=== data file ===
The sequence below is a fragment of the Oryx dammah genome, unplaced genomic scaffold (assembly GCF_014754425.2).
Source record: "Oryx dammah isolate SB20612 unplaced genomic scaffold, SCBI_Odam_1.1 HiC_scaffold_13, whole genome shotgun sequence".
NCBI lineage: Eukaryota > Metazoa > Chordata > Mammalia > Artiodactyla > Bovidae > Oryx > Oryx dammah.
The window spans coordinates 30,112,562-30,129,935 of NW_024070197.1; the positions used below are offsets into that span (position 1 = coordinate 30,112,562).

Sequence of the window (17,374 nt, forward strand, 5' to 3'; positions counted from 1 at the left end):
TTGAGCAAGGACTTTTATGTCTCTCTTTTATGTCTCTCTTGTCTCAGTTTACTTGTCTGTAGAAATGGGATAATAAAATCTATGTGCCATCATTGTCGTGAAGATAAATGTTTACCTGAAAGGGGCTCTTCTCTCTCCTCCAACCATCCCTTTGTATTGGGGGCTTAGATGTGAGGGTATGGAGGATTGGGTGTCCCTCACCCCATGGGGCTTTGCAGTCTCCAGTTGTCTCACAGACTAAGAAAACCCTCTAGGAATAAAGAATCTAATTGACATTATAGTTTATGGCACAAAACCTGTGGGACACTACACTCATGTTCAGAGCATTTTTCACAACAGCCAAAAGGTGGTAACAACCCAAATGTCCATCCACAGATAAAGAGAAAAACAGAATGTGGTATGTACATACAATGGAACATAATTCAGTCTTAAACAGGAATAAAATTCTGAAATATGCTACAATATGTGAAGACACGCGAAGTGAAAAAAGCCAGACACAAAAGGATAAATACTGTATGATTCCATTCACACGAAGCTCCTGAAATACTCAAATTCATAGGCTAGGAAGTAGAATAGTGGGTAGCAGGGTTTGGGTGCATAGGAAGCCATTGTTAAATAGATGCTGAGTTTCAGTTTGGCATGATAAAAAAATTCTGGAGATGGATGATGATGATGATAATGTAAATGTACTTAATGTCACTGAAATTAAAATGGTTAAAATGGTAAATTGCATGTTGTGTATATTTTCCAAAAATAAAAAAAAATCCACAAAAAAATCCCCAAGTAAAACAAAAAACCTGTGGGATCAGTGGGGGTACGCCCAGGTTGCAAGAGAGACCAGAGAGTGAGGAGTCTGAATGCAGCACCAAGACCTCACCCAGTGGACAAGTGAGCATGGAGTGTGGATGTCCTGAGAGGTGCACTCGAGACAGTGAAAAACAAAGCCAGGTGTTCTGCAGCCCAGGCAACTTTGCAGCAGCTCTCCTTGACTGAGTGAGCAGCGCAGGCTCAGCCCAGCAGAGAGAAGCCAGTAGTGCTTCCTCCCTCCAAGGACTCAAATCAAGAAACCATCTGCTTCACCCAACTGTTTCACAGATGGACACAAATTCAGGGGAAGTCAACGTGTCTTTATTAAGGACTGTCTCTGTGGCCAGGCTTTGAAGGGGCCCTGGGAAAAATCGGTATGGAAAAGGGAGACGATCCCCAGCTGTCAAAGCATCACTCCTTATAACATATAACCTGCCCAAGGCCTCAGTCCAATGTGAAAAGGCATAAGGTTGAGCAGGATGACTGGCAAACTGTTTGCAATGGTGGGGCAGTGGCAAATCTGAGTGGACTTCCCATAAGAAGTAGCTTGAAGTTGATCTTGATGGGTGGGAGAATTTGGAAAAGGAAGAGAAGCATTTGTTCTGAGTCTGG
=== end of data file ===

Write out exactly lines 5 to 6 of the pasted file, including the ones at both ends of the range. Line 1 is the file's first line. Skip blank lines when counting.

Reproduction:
Sequence of the window (17,374 nt, forward strand, 5' to 3'; positions counted from 1 at the left end):
TTGAGCAAGGACTTTTATGTCTCTCTTTTATGTCTCTCTTGTCTCAGTTTACTTGTCTGTAGAAATGGGATAATAAAATCTATGTGCCATCATTGTCGTGAAGATAAATGTTTACCTGAAAGGGGCTCTTCTCTCTCCTCCAACCATCCCTTTGTATTGGGGGCTTAGATGTGAGGGTATGGAGGATTGGGTGTCCCTCACCCCATGGGGCTTTGCAGTCTCCAGTTGTCTCACAGACTAAGAAAACCCTCTAGGAATAAAGAATCTAATTGACATTATAGTTTATGGCACAAAACCTGTGGGACACTACACTCATGTTCAGAGCATTTTTCACAACAGCCAAAAGGTGGTAACAACCCAAATGTCCATCCACAGATAAAGAGAAAAACAGAATGTGGTATGTACATACAATGGAACATAATTCAGTCTTAAACAGGAATAAAATTCTGAAATATGCTACAATATGTGAAGACACGCGAAGTGAAAAAAGCCAGACACAAAAGGATAAATACTGTATGATTCCATTCACACGAAGCTCCTGAAATACTCAAATTCATAGGCTAGGAAGTAGAATAGTGGGTAGCAGGGTTTGGGTGCATAGGAAGCCATTGTTAAATAGATGCTGAGTTTCAGTTTGGCATGATAAAAAAATTCTGGAGATGGATGATGATGATGATAATGTAAATGTACTTAATGTCACTGAAATTAAAATGGTTAAAATGGTAAATTGCATGTTGTGTATATTTTCCAAAAATAAAAAAAAATCCACAAAAAAATCCCCAAGTAAAACAAAAAACCTGTGGGATCAGTGGGGGTACGCCCAGGTTGCAAGAGAGACCAGAGAGTGAGGAGTCTGAATGCAGCACCAAGACCTCACCCAGTGGACAAGTGAGCATGGAGTGTGGATGTCCTGAGAGGTGCACTCGAGACAGTGAAAAACAAAGCCAGGTGTTCTGCAGCCCAGGCAACTTTGCAGCAGCTCTCCTTGACTGAGTGAGCAGCGCAGGCTCAGCCCAGCAGAGAGAAGCCAGTAGTGCTTCCTCCCTCCAAGGACTCAAATCAAGAAACCATCTGCTTCACCCAACTGTTTCACAGATGGACACAAATTCAGGGGAAGTCAACGTGTCTTTATTAAGGACTGTCTCTGTGGCCAGGCTTTGAAGGGGCCCTGGGAAAAATCGGTATGGAAAAGGGAGACGATCCCCAGCTGTCAAAGCATCACTCCTTATAACATATAACCTGCCCAAGGCCTCAGTCCAATGTGAAAAGGCATAAGGTTGAGCAGGATGACTGGCAAACTGTTTGCAATGGTGGGGCAGTGGCAAATCTGAGTGGACTTCCCATAAGAAGTAGCTTGAAGTTGATCTTGATGGGTGGGAGAATTTGGAAAAGGAAGAGAAGCATTTGTTCTGAGTCTGG